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Connections

Featured in The Tonight Show with Jay Leno: Episode #20.155 (2012) See more »

Soundtracks

Jukebox Hero
Written by Mick Jones (as Michael L. Jones) and Lou Gramm (as Louis Grammatico)
Performed by Diego Boneta and Julianne Hough
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Frequently Asked Questions

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User Reviews

 
Not Gonna Take it Anymore
17 June 2012 | by See all my reviews

Greetings again from the darkness. A few upfront disclosures are in order: I spent quite a few evenings on the Sunset Strip during the era of this story; I had no idea who Diego Boneta was and only vague name recognition of Julianne Hough when I walked in; and I never saw the hit Broadway production. These points may help explain my reaction to the movie.

The opening sequence immediately informs us that we are in for something different. Aspiring singer Sherrie Christian (Ms. Hough) is running from her backwoods Oklahoma life to the bright lights of fame offered by Hollywood. While on the bus, we get the first of an endless stream of staged karaoke routines ... "Sister Christian" (get it??). Once on Sunset Boulevard, she is quickly mugged and then comforted by Drew (Mr. Boneta), an aspiring singer and current barhop at The Bourbon, an obvious nod to such hallowed rock ground as Whisky A Go Go and Roxy.

No need to spend much time discussing plot. There is a muddled love story filled with teenager dreams and miscommunication, and a financial crisis at The Bourbon, thanks to back taxes owed by manager Dennis Dupree (Alec Baldwin), and a political backlash against the club thanks to the Mayor's wife (Catherine Zeta-Jones), who has a not so secret need for revenge. The only way to save the club is for rock idol Stacee Jaxx (Tom Cruise) to play a gig. The only way to save the love story is to write it out of the film all together. The political agenda is simply an excuse to add two more excruciating karaoke numbers.

What little fun there is in the movie is thanks to Cruise, Baldwin and Russell Brand, who plays Baldin's sidekick and confidant. Cruise jumps into the Jaxx role with both feet and seems to understand that a parody should be fun. Being a rock idol isn't far removed from being the biggest movie star on the planet, so Cruise blends Axl Rose and Bret Michaels to create Jaxx ... throw in a pet baboon, two He-men bodyguards, an endless train of groupies, and a dragon codpiece ... and you get Stacee Jaxx, legendary rock star.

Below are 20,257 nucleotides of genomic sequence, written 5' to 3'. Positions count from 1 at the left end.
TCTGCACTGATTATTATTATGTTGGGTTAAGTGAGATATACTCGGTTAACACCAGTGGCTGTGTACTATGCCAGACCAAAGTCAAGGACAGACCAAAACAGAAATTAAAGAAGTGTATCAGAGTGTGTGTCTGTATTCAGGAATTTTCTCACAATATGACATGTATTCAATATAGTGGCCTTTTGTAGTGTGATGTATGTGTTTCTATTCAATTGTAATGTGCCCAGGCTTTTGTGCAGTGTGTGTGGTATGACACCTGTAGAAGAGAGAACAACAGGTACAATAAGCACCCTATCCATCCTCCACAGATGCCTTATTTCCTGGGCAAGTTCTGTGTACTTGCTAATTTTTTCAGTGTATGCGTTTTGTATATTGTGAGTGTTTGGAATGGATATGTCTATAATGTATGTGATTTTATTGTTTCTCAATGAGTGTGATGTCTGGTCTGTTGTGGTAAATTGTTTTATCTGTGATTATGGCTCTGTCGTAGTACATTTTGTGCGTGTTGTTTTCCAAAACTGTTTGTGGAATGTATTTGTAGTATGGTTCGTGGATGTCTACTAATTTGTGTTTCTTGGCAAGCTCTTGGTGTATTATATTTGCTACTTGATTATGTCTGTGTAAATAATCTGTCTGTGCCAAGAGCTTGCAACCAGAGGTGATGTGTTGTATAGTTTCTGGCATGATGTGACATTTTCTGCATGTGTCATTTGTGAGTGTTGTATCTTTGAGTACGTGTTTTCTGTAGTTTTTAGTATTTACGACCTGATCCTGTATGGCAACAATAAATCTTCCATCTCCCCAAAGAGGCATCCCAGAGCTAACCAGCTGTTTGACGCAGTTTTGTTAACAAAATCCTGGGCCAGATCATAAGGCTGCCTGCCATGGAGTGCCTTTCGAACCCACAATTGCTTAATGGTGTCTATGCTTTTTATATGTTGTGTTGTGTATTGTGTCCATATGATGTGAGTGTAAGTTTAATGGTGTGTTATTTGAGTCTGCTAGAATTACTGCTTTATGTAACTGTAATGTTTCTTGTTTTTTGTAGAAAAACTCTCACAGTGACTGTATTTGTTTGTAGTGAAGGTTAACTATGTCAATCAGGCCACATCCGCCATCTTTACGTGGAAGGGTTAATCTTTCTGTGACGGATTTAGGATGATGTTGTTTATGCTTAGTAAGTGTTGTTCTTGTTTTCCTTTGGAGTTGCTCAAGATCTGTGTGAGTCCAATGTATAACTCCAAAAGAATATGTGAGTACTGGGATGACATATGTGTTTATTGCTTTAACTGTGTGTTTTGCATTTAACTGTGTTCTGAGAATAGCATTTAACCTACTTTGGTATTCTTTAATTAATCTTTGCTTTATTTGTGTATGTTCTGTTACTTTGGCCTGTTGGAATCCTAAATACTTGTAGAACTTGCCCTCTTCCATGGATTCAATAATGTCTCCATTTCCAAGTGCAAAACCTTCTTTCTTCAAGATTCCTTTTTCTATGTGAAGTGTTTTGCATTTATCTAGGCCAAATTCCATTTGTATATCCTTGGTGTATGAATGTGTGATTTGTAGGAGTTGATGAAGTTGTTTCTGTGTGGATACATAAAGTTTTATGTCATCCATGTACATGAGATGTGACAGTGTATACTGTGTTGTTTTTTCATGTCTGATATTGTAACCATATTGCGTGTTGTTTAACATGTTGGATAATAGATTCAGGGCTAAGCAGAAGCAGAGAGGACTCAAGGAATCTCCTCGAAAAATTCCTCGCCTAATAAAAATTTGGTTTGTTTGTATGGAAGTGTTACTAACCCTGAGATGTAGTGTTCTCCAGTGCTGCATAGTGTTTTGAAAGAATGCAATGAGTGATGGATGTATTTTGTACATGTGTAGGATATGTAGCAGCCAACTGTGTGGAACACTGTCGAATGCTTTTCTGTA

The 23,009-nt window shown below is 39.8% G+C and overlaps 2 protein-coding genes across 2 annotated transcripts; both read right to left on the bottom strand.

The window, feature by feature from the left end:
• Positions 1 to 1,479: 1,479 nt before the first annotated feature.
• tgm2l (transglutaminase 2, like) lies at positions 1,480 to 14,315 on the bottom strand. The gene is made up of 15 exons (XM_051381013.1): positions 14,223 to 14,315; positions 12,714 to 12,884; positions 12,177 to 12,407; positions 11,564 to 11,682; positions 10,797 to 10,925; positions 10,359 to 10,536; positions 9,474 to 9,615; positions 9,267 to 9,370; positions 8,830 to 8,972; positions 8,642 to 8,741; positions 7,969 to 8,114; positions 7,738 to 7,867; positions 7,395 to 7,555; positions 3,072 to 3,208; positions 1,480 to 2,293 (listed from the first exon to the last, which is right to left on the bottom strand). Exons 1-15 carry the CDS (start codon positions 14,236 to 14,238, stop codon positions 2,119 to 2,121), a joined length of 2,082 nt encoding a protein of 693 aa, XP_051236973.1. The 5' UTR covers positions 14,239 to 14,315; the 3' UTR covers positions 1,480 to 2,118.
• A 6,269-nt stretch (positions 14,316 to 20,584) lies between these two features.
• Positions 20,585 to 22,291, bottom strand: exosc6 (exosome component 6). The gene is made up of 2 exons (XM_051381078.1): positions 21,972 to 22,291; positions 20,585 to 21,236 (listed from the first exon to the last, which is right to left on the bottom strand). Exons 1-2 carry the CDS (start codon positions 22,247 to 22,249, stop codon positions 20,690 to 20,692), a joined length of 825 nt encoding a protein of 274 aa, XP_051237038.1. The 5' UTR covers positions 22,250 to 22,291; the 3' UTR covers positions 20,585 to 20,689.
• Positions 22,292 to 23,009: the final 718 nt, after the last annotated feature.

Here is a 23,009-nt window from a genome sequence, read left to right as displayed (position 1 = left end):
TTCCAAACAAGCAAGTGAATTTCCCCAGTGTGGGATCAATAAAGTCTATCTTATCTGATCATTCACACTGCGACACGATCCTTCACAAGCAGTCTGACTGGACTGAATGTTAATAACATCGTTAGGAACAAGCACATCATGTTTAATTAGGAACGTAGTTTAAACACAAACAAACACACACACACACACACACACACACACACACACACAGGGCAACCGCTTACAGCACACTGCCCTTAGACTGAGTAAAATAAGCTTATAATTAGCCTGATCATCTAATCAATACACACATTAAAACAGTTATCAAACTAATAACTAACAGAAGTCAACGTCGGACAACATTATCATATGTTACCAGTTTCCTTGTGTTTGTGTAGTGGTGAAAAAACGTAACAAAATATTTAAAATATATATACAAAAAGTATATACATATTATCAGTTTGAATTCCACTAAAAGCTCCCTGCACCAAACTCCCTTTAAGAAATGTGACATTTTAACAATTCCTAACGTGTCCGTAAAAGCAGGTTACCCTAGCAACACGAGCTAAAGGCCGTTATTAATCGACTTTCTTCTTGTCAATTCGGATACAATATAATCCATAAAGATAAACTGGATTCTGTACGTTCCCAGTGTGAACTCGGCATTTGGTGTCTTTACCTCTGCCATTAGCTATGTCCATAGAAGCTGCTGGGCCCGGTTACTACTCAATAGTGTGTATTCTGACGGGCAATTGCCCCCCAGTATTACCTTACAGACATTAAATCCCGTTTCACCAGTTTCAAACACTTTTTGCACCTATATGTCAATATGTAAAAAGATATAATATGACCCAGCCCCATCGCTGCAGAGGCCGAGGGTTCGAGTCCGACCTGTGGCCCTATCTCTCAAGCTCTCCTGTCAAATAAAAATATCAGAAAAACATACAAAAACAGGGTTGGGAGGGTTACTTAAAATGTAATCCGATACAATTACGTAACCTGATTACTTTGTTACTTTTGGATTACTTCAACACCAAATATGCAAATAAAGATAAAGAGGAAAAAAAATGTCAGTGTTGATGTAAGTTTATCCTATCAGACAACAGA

If one is going to make a rock 'n roll movie, it either needs to be played straight (Almost Famous) or as a head-on parody (This is Spinal Tap). What it can't do is celebrate the dead zone of lameness: lame music covered by lame singers playing lame characters. No amount of star power actors can overcome material that doesn't capture the power and passion of the music. And we aren't even talking real rock n roll here ... this is glam rock, stadium rock, big hair bands. Yet, the movie still falls incredibly short of making a statement or providing insight or even entertainment.

Cruise's performance generates some laughs, as do Baldwin and Brand. However, Hough and Boneta aren't even cringe-worthy. They have no screen presence and neither belong in a rock movie. Maybe the real problem is that most of the songs in the movie have survived these 25 years because of their mediocrity ... they can easily be sung while intoxicated. Evidently that's not enough for a decent movie.